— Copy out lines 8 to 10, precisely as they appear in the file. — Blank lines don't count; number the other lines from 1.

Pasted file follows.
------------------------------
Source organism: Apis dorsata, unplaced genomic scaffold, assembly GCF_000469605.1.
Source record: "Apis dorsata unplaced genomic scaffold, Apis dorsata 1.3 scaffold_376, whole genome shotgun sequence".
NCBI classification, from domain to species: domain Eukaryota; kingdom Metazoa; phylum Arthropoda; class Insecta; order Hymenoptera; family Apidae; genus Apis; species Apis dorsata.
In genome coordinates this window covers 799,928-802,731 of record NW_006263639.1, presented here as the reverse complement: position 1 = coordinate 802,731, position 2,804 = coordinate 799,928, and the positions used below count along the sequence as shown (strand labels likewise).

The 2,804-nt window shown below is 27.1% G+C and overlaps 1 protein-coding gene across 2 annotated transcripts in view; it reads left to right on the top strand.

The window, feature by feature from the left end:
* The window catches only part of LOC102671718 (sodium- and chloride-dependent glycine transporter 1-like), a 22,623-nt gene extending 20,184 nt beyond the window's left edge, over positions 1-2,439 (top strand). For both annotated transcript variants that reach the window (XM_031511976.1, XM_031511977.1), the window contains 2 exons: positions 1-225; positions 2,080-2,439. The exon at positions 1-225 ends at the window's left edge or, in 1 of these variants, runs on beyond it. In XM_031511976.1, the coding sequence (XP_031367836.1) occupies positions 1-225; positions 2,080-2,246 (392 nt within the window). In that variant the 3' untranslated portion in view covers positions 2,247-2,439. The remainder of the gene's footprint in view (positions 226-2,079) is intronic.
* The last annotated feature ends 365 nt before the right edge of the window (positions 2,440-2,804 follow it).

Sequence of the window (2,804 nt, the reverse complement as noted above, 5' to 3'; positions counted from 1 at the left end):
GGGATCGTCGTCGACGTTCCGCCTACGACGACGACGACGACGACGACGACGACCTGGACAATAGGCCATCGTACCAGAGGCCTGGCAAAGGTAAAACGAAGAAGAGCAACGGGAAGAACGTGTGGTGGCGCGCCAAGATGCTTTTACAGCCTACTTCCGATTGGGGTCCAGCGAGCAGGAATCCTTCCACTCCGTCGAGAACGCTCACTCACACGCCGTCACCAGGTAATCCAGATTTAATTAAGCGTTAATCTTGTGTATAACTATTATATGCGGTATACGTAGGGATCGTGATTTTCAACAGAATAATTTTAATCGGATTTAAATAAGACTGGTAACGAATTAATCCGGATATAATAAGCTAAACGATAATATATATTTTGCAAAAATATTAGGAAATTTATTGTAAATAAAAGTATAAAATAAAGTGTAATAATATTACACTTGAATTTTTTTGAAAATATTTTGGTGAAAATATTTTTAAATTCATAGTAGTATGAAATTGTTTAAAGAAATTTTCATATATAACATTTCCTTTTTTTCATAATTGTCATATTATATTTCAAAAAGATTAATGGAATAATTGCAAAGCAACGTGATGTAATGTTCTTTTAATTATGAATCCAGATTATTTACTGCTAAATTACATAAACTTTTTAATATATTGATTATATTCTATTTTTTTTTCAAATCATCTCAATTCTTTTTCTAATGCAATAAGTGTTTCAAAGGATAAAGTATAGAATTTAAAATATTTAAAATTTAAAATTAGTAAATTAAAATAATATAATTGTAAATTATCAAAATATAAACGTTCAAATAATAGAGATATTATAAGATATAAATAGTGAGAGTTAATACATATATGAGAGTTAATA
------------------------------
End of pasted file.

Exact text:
* The last annotated feature ends 365 nt before the right edge of the window (positions 2,440-2,804 follow it).

Sequence of the window (2,804 nt, the reverse complement as noted above, 5' to 3'; positions counted from 1 at the left end):
GGGATCGTCGTCGACGTTCCGCCTACGACGACGACGACGACGACGACGACGACCTGGACAATAGGCCATCGTACCAGAGGCCTGGCAAAGGTAAAACGAAGAAGAGCAACGGGAAGAACGTGTGGTGGCGCGCCAAGATGCTTTTACAGCCTACTTCCGATTGGGGTCCAGCGAGCAGGAATCCTTCCACTCCGTCGAGAACGCTCACTCACACGCCGTCACCAGGTAATCCAGATTTAATTAAGCGTTAATCTTGTGTATAACTATTATATGCGGTATACGTAGGGATCGTGATTTTCAACAGAATAATTTTAATCGGATTTAAATAAGACTGGTAACGAATTAATCCGGATATAATAAGCTAAACGATAATATATATTTTGCAAAAATATTAGGAAATTTATTGTAAATAAAAGTATAAAATAAAGTGTAATAATATTACACTTGAATTTTTTTGAAAATATTTTGGTGAAAATATTTTTAAATTCATAGTAGTATGAAATTGTTTAAAGAAATTTTCATATATAACATTTCCTTTTTTTCATAATTGTCATATTATATTTCAAAAAGATTAATGGAATAATTGCAAAGCAACGTGATGTAATGTTCTTTTAATTATGAATCCAGATTATTTACTGCTAAATTACATAAACTTTTTAATATATTGATTATATTCTATTTTTTTTTCAAATCATCTCAATTCTTTTTCTAATGCAATAAGTGTTTCAAAGGATAAAGTATAGAATTTAAAATATTTAAAATTTAAAATTAGTAAATTAAAATAATATAATTGTAAATTATCAAAATATAAACGTTCAAATAATAGAGATATTATAAGATATAAATAGTGAGAGTTAATACATATATGAGAGTTAATA